Another reason is that Entergy is one of the largest electricity companies in the country with a huge focus on upgrading the massive infrastructure of the electric grid. Working closely with them provides United the opportunity to be part of the grid development in the local area.

Azad believes New Orleans will become even greater energy hub as the energy transition continues to move from a centralized generation to more distributed energy, electric vehicles, as well as renewable energy and connections. “We will be right here, working with our partners developing that infrastructure for the energy of tomorrow,” Azad said. “And that’s one of the big reasons that we thought the New Orleans area would be a great base for the launch pad toward energy transition future.”

United Utilities is one of the fastest growing companies in Bernhard Capital Partner’s portfolio. Azad said this is one reason they’ve been afforded this massive expedition by local state and federal government to upgrade the power grid infrastructure. The new central location also puts United closer on the ground to respond to disastrous weather events and in close contact with several other BCP companies who are involved with disaster recovery services.

Azad cites BCP for the incredibly fast growth of United that will be more and more important as climate change related weather events continue. “When we started approximately five and a half years ago, we had basically nothing but an investment thesis and blueprint. And I was actually employee number one,” Azad said.

Since then, United has grown into a 2,000 person company with nine business unit operations ranging from New York, the southern coast, Miami, the central Gulf Coast region, and west as far as Amarillo, Texas. Azad said this fast-paced growth is thanks to the vision and long-term commitment of BCP to recognize opportunities, talent, and in making a serious commitment to the people they serve.

More and more, climate change related weather events are becoming a serious issue in the New Orleanian’s daily life and United Utility is ready to meet these disastrous events on the ground. Azad expects the region will see more severe and more frequent climate change events: “Our first task really is how do we really help our customers build a more reliable and resilient grid to withstand this incoming climate change event,” Azad said. “So we’re doing that now. And we’re going to do it in a huge way, going forward.”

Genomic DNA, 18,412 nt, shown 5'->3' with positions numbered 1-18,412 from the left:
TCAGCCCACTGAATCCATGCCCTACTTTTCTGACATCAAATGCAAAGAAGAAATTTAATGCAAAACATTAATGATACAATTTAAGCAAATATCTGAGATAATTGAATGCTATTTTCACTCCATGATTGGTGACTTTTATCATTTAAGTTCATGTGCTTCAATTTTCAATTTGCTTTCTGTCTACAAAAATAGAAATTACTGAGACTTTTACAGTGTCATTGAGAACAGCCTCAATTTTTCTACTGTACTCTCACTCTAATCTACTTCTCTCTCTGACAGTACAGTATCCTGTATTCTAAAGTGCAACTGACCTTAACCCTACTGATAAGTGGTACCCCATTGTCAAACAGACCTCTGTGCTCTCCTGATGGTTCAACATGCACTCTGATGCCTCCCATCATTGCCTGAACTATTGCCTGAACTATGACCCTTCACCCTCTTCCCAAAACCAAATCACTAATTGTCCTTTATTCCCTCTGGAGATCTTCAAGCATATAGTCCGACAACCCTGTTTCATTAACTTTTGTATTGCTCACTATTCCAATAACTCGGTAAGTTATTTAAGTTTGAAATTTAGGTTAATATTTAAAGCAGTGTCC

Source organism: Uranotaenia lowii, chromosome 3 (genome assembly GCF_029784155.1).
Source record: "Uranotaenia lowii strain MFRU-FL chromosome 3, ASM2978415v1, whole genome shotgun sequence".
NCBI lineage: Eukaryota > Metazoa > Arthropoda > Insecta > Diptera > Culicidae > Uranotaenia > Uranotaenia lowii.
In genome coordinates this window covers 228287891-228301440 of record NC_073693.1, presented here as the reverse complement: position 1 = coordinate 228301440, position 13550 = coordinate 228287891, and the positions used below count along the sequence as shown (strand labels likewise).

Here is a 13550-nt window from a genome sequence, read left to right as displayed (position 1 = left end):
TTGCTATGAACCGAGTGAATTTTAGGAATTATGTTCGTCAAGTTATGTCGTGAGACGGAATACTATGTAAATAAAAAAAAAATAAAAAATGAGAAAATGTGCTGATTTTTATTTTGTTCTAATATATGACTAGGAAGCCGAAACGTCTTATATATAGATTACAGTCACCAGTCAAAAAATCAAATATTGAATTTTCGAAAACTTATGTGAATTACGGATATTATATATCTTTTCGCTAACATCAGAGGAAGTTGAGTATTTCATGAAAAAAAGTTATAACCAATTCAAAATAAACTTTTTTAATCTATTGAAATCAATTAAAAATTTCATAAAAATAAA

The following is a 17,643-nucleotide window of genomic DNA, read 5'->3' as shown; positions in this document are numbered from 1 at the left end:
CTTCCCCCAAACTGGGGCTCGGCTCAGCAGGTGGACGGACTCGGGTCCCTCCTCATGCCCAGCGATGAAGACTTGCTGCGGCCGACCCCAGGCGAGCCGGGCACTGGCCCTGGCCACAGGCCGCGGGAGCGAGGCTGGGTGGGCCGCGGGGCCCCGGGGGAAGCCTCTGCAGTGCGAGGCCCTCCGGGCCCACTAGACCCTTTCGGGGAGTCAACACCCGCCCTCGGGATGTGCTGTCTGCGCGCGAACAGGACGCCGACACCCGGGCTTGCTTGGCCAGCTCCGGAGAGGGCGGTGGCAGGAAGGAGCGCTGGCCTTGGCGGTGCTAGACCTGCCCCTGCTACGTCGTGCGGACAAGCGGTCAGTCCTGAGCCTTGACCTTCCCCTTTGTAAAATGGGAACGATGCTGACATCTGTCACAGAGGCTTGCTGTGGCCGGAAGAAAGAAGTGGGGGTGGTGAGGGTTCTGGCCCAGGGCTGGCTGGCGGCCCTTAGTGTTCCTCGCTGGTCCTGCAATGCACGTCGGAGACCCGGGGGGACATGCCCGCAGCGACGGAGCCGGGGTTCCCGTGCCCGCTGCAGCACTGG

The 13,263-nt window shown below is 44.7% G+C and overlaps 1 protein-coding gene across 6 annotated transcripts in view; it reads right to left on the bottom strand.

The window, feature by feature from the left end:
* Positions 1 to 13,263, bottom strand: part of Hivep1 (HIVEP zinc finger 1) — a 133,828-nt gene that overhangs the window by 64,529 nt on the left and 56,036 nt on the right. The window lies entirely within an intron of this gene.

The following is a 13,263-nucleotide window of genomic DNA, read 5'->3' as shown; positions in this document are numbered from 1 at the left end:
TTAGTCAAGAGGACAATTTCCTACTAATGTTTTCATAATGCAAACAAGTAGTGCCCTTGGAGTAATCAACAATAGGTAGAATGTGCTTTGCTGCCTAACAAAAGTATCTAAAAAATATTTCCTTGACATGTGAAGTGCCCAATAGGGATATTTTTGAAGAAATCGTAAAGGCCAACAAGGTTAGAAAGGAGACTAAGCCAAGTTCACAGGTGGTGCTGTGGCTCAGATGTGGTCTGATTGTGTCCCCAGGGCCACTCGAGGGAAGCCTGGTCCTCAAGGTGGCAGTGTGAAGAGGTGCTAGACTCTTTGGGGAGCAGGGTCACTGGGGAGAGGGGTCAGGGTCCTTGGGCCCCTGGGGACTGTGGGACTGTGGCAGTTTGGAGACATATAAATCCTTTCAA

The company plans to implement practices like under-grounding — putting a lot of the grid infrastructure under the ground is a big part of their operation to withstand the devastation that climate change events can bring.

Along with storm and disaster recovery response, United has other big plans to enter the worldwide energy transition. “This is not just a transition here in the US, it’s a transition across the globe,” Flieg said. “If we can create novel approaches here in New Orleans, the ability for us to grow our local economy by being a leader in that innovation is tremendous —to the tune of trillions of dollars—across Europe, across Asia, across the Americas.”

One such plan is creating a distributed grid, which is the interconnection of renewable energy into the existing grid infrastructure. This comes with smart substations that can take power from a solar system, a solar farm, or community solar system and integrate them into advanced battery technology to provide continuous and reliable power to the community. “These are innovations that, frankly, have just come into picture in the last couple of years,” Azad said. “And we’re going to continue building on this going forward.”

While United Utility is moving to New Orleans for the betterment of the local, and national, population, CEO Ali Azad is hoping for personal enrichment as well. His first trip to the Crescent City was decades ago when he was a young college graduate. His memories are primarily of the French Quarter and Mardi Gras festivities, like many a first-time visitor. This time around, he hopes to dive deeper into New Orleans history and learn about the wonderful traditions of the region’s culture, including exploring a friend’s local fishing camp.